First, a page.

Like warts, molluscum contagiosum is a condition caused by a viral infection. In this condition, a rash will appear somewhere on the skin. This rash may start out with only one or a few white, pink, or skin-colored bumps that look similar to a wart. Bumps are typically not painful, but may become itchy. Mollusca bumps are most commonly seen in younger children, anywhere from age 1 to 12, but may also occur in teens and adults, as well as people who engage in certain sports, such as swimming, wrestling, or gymnastics.

This skin condition sets in when the skin is affected by the molluscum contagiosum virus, or MCV. A virus that thrives in damp, warm areas, MCV can get into the skin through tiny breaks in the surface. Touching an object that has the virus on it, such as a towel or toy, or coming into contact with the affected skin of another person, can trigger the development of a rash. This virus also has the power to spread through water. Once the skin has become infected, a rash will develop in two to eight weeks, and may last for several months, spreading from one area of the body to another if the rash is rubbed or scratched.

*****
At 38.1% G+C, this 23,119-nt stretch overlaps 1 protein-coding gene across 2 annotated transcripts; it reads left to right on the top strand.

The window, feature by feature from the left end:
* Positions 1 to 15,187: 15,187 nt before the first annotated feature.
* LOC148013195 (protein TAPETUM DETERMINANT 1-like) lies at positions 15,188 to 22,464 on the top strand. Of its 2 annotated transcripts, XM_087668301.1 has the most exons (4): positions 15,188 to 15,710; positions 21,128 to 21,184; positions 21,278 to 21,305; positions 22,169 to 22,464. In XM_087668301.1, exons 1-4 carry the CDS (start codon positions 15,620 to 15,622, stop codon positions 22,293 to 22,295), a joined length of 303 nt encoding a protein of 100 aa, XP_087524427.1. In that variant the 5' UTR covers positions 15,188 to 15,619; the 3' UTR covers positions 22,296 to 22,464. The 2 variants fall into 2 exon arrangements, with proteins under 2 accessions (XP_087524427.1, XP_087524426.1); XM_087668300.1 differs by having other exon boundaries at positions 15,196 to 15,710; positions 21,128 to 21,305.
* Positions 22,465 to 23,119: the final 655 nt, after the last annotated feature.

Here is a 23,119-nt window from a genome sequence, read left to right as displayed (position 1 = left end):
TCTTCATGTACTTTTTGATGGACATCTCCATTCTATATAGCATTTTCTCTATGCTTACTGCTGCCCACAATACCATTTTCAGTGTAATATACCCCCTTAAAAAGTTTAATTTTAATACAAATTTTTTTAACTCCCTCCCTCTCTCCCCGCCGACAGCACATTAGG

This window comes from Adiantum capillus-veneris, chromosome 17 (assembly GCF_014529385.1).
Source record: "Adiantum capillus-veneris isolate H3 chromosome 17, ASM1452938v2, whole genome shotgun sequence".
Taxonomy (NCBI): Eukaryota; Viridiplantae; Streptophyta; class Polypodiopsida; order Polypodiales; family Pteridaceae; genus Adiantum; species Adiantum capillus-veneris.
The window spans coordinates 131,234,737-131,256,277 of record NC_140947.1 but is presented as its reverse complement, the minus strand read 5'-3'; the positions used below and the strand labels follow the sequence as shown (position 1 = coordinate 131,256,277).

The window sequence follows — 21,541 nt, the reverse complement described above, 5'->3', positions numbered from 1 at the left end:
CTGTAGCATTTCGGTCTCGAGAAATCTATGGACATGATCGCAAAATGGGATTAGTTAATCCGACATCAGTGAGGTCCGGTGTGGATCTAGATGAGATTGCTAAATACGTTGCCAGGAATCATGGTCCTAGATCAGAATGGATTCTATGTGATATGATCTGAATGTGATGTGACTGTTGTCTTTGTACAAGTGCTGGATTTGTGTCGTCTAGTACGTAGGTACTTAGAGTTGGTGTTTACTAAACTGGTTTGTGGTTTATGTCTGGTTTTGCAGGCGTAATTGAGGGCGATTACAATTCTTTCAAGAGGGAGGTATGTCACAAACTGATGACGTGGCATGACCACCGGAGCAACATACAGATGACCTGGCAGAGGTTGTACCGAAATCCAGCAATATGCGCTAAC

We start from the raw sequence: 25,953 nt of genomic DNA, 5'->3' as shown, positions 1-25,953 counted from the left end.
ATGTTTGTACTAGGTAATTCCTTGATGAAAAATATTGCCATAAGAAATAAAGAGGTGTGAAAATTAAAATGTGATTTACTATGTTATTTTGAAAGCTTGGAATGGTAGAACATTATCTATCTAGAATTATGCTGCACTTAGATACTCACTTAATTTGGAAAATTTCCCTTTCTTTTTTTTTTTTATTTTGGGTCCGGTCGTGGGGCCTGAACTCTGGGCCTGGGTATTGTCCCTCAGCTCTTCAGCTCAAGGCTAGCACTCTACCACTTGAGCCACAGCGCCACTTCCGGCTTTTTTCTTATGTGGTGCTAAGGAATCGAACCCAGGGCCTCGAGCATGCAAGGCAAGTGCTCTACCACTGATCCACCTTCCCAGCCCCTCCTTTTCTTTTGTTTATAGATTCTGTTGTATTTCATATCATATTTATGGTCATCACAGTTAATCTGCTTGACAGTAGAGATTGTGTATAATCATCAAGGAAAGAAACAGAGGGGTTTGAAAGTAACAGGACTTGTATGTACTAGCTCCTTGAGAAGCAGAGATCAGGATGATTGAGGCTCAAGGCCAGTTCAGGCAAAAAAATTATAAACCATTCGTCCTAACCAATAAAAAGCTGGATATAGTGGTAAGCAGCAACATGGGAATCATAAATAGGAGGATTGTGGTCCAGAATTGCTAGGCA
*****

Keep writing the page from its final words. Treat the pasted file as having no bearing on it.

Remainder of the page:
Molluscum contagiosum may look like small pink or white bumps, which may contain a waxy, white pus, giving the bump a pearly appearance. Often found on the stomach, chest, arms, groin, legs, genital area, or face, mollusca may grow in rows or clusters, or remain a solitary bump.

Treatment of this skin condition is most effective when begun early, when only a few growths have yet to develop. Your dermatologist is familiar with the details of skin conditions, and can determine if a rash is molluscum contagiosum, prompting the quick and proper treatment of irritation.

Rather than waiting, or trying to treat a persistent rash on your own, Contact the Center for Dermatology and Cosmetic Laser Surgery for an accurate diagnosis and personalized treatment.